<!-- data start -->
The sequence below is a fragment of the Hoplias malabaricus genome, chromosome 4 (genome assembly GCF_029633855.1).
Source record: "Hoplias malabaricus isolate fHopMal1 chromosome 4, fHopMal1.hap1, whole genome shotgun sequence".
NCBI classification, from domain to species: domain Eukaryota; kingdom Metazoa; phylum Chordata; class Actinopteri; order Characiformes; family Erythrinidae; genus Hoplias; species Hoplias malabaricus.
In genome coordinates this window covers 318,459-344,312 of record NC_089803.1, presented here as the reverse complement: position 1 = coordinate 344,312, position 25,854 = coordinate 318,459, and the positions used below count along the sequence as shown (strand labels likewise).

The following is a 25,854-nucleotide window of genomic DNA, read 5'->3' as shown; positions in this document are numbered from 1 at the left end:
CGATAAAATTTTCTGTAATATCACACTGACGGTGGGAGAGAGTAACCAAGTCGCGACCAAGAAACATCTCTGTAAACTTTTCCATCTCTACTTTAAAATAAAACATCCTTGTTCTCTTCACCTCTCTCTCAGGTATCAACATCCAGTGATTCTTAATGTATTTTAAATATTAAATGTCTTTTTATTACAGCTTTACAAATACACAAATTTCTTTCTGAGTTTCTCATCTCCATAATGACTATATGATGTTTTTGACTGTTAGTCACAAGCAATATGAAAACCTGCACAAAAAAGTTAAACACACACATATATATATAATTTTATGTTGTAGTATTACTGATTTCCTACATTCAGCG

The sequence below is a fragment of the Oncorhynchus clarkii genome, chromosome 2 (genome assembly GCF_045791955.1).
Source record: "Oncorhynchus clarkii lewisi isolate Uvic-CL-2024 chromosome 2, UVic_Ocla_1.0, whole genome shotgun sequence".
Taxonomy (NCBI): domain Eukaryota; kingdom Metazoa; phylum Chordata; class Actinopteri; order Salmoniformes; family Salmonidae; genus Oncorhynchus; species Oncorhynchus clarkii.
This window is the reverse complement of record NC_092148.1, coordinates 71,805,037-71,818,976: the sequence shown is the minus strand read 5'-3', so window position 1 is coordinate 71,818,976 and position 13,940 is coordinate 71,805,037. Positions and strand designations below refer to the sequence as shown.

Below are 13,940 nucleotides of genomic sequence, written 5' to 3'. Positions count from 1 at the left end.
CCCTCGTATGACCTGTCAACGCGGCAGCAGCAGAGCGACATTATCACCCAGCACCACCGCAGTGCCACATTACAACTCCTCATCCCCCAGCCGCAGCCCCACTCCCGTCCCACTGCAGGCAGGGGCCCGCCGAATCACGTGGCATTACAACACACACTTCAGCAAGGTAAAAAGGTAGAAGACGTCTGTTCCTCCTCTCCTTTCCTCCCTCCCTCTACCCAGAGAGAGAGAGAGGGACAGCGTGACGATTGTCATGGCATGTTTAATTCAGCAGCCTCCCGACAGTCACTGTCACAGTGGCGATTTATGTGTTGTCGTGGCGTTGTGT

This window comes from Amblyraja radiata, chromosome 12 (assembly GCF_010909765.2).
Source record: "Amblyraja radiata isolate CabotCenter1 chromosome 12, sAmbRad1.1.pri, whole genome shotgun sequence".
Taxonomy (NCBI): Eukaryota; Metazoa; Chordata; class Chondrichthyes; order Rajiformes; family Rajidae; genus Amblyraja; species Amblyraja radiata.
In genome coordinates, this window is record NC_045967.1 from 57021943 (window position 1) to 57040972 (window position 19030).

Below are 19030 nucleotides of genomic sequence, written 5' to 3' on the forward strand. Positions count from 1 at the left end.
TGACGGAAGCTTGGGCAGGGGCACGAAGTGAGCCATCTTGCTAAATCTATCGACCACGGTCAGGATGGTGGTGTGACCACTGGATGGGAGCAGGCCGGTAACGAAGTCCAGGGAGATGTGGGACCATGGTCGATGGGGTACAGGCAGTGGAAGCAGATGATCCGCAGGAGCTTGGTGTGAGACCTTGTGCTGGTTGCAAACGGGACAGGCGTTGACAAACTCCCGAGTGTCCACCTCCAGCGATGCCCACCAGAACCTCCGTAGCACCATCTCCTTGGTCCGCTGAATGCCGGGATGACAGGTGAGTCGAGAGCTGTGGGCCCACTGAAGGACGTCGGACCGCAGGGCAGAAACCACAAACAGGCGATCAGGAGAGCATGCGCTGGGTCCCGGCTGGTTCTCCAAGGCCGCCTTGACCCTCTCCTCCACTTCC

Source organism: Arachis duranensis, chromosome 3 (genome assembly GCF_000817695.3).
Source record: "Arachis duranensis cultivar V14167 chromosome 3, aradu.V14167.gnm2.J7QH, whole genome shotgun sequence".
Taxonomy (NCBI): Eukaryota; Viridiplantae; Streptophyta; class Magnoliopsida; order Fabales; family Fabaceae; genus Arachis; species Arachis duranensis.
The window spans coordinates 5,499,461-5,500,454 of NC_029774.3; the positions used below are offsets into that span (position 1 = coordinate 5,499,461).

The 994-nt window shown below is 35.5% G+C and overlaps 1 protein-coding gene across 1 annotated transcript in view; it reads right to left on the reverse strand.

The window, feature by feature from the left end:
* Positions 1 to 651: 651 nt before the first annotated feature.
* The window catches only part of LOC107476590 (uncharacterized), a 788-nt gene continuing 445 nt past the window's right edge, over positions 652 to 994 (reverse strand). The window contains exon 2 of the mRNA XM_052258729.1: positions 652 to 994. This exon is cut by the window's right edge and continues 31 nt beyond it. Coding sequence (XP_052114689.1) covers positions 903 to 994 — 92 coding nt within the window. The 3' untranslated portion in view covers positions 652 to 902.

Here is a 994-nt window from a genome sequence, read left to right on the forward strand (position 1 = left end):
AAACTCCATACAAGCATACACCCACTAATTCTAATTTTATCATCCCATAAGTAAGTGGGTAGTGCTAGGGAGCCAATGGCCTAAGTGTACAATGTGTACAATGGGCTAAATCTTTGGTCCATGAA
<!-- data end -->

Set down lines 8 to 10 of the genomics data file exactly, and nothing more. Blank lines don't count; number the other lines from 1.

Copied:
Source record: "Oncorhynchus clarkii lewisi isolate Uvic-CL-2024 chromosome 2, UVic_Ocla_1.0, whole genome shotgun sequence".
Taxonomy (NCBI): domain Eukaryota; kingdom Metazoa; phylum Chordata; class Actinopteri; order Salmoniformes; family Salmonidae; genus Oncorhynchus; species Oncorhynchus clarkii.
This window is the reverse complement of record NC_092148.1, coordinates 71,805,037-71,818,976: the sequence shown is the minus strand read 5'-3', so window position 1 is coordinate 71,818,976 and position 13,940 is coordinate 71,805,037. Positions and strand designations below refer to the sequence as shown.